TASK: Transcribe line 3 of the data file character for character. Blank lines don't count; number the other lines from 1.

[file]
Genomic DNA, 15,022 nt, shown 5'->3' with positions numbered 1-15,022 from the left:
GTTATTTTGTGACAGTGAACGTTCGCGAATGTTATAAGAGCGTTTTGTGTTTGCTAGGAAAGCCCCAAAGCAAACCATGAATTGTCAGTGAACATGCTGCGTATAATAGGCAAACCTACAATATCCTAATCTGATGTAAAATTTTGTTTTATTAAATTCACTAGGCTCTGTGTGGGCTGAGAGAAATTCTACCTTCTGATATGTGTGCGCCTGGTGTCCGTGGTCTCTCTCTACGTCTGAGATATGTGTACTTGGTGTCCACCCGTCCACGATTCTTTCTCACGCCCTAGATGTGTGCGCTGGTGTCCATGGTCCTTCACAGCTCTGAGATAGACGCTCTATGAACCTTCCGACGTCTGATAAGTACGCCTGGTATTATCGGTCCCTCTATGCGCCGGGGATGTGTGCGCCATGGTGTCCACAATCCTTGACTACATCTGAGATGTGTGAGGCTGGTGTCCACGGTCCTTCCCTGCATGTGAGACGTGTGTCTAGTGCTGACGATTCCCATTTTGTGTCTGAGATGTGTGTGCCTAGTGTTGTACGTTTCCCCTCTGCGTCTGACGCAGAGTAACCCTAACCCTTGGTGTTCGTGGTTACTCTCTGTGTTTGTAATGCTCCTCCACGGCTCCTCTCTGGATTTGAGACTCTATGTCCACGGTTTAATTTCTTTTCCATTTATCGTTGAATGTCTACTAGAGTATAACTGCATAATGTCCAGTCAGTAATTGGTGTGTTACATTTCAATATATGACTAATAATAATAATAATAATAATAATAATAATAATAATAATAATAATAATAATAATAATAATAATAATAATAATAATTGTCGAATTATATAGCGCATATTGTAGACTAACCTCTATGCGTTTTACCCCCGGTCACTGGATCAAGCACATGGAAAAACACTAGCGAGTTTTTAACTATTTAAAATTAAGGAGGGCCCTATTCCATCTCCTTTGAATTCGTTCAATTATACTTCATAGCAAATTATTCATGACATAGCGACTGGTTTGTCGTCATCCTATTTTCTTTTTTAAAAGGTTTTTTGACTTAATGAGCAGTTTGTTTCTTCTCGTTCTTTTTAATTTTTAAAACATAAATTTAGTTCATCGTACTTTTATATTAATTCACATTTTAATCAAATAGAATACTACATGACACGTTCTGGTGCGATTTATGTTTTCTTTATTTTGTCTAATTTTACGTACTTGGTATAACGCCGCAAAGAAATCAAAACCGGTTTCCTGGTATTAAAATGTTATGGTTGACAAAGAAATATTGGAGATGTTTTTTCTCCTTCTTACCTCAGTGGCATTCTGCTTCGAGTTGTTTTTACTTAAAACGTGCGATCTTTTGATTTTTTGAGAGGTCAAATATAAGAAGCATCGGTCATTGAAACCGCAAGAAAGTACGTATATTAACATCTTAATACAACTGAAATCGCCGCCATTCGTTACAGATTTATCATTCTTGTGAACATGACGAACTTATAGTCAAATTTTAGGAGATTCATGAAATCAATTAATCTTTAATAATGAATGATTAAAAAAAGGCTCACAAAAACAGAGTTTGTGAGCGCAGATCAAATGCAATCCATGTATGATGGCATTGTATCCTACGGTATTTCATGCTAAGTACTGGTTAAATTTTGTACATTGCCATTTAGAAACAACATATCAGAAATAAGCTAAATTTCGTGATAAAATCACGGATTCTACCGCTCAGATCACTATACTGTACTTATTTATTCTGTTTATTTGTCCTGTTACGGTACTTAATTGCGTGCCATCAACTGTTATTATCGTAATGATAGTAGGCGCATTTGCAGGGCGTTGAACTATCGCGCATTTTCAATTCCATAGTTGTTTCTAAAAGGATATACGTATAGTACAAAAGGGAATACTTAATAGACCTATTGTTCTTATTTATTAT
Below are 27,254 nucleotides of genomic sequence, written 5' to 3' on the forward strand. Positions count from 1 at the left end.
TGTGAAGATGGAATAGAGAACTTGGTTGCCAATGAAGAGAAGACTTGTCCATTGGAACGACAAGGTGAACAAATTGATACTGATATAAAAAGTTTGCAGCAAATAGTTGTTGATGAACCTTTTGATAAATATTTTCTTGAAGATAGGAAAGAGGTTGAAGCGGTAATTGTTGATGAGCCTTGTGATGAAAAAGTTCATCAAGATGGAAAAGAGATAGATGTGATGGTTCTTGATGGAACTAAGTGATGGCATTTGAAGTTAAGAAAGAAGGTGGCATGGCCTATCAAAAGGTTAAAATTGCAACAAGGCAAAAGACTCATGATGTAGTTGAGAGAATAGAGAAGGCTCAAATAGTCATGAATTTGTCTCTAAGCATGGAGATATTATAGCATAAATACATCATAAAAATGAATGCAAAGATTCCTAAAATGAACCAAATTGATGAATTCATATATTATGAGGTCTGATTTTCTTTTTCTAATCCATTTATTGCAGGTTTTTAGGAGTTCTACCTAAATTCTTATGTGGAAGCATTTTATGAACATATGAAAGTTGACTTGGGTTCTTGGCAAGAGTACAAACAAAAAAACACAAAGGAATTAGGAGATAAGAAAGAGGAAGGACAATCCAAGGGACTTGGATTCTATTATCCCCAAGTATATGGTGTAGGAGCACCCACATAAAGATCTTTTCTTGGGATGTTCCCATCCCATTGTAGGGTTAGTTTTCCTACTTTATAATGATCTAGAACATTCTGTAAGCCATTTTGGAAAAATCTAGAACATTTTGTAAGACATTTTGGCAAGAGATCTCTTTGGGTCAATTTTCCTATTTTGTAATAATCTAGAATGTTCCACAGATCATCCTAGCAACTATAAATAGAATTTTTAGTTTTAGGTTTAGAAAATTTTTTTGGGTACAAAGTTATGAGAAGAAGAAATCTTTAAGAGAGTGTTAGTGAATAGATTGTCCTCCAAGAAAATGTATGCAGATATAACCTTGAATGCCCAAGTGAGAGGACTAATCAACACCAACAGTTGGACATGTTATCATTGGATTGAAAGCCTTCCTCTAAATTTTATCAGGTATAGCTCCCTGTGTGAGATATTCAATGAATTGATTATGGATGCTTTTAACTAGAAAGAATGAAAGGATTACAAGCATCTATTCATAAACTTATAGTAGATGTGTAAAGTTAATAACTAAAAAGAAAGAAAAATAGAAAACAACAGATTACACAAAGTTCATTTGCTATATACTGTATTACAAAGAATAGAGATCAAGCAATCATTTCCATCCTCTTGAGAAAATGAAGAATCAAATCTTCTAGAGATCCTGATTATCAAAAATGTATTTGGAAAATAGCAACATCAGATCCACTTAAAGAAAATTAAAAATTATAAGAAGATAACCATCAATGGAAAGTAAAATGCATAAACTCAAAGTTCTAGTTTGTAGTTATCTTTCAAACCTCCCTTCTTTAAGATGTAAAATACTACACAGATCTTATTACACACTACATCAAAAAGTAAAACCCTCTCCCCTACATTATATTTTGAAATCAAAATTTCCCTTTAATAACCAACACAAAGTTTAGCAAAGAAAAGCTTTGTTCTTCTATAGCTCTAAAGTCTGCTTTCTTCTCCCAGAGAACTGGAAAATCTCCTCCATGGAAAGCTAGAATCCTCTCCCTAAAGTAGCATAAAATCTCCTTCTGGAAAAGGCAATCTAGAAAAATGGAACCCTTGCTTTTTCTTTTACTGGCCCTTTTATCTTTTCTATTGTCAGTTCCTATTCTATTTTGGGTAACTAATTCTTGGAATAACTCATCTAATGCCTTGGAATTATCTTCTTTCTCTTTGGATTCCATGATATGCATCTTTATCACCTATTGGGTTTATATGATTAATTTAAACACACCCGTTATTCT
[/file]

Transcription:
Below are 27,254 nucleotides of genomic sequence, written 5' to 3' on the forward strand. Positions count from 1 at the left end.